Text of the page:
Life Time, which has its own real estate, architecture and design and construction division, is extending its brand beyond athletic clubs, Thunstrom said.
“By bundling where our customers live-work-and-play, we are taking a customer service-oriented model to all aspects of our member’s lives for a high-end experience,” he added. “We want to help that consumer achieve more with their time.”
Along with the Life Time village concept, the developers plan for the initial $500 million phase of the Dallas Midtown mixed-use development to include the addition of a luxury 12-screen, dine-in theater for AMC Theatres, additional apartments with ground-floor retail space and an “eatertainment,” concept to bring new restaurants to North Dallas. Additional phases are expected to include office space, hotels and additional retail creating a walkable district, much like the West Village neighborhood, Beck said.
In all, Beck Ventures has about 70 acres within part of a larger 430-acre Dallas Midtown vision created in a partnership with stakeholders and the city of Dallas to redevelop this part of North Dallas. The vision includes a 20-acre park owned by the city, which will serve as a central park for the new district.
Dallas Midtown is bound by the Dallas North Tollway, LBJ Expressway, Hillcrest Avenue and Spring Valley Road in North Dallas. Other developers have ongoing projects within the city-designated Dallas Midtown district.
The new Life Time village concept at Dallas Midtown is expected to get underway in the near future, Beck said, adding he’s already started early discussions with potential retail and restaurant tenants to help create the “eatertainment,” concept.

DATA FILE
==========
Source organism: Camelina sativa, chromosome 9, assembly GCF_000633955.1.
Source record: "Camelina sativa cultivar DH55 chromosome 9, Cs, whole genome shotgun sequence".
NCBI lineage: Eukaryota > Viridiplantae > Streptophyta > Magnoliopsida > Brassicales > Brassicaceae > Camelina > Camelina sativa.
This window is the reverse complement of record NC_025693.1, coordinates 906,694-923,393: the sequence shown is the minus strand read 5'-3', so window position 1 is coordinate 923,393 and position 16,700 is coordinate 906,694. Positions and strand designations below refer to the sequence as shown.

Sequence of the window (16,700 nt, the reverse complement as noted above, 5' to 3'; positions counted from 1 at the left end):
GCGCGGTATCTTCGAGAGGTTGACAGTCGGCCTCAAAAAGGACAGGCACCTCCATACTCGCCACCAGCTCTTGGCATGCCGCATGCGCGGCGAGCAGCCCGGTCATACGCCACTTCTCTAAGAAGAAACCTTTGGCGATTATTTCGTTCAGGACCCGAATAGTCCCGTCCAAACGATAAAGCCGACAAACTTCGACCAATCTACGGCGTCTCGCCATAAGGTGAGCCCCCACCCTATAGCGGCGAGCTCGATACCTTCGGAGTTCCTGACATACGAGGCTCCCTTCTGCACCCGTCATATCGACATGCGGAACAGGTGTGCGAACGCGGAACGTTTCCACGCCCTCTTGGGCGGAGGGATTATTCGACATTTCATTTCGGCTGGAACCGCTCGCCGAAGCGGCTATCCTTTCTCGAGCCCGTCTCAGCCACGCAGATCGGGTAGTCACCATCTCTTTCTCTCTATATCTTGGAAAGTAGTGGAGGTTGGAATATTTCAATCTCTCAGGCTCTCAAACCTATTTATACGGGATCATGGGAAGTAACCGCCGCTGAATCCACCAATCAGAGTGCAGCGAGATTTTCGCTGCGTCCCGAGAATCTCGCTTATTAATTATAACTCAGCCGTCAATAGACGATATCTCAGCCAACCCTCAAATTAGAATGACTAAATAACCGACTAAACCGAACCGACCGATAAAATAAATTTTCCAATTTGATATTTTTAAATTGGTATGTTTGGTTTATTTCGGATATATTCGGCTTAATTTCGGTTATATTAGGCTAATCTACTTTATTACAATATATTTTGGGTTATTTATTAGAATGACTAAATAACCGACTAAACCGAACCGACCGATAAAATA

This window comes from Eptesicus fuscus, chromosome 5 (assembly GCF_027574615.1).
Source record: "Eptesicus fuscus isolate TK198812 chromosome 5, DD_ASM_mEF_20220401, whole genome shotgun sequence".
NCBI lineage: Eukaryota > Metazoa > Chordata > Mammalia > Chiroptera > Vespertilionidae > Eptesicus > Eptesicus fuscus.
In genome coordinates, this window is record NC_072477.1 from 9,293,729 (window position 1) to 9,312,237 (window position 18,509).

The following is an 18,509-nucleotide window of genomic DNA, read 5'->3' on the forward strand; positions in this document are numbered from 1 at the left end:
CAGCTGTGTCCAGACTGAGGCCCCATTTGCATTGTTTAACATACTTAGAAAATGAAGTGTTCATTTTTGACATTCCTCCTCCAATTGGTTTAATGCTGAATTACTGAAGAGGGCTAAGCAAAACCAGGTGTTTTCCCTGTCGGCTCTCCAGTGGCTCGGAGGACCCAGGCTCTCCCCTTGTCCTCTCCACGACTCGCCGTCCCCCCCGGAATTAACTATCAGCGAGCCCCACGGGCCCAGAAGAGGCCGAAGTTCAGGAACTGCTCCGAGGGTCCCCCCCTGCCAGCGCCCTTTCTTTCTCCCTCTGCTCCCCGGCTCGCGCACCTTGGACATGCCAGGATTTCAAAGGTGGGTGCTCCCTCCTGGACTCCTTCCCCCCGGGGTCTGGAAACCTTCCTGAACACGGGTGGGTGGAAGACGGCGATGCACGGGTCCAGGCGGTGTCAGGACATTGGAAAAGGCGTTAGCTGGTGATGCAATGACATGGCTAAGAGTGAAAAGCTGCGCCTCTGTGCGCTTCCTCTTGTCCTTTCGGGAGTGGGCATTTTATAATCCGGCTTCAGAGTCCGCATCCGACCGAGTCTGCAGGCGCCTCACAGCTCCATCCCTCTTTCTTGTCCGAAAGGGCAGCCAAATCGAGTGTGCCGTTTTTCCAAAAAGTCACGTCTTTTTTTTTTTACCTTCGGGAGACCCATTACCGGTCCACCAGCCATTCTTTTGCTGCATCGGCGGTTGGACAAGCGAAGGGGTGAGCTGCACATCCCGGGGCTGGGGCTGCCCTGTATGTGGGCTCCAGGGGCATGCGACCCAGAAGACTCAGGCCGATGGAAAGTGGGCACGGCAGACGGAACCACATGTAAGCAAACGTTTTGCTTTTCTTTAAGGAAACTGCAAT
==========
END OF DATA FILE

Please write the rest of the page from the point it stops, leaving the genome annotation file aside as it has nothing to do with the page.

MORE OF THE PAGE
Dallas city councilman Lee Kleinman said he’s excited to see the long-stalled project moving forward in its development.
“This has been such an eyesore and blight in the community with many code compliance and safety concerns,” Kleinman said in an interview. “I am very excited to see the mall coming down and relieved. I do believe in the Dallas Midtown vision.”
The city of Dallas and Beck Ventures settled a lawsuit involving code compliance issues tied to Valley View Mall, which had been left partially demolished, Kleinman said. The property was left gathering dust after the city pulled economic incentives totaling $35 million tied to performance criteria of the development meant to reimburse the developer for putting in infrastructure, such as roadways and sewer lines, over a 30-year incentive agreement.
By pulling the incentives, Beck said he was no longer able to underwrite the project, leaving the project in peril. This was after a much-publicized demolition event in June 2017, which some say in the community was an attempt at meeting a deadline tied to the incentives. Later, an adjacent demolition of the former Macy’s building by another developer inadvertently resulted in an entire wing of Valley View Mall collapsing, Beck said, further complicating the matter. But these two separate legal issues have been resolved, he said.
“Five weeks ago, effectively, both of those issues were fully resolved and both were settled,” Beck said, adding he couldn’t disclose the resolution citing non-disclosure agreements tied to the settlements. “All parties involved seem to be happy things are moving forward now.”
ESG, an architecture firm based in Minneapolis, is working with Life Time on the designs of the Life Time Living concept at Dallas Midtown. A general contractor has yet to be hired for the project, but Beck said there’s a short list of two general contracting firms.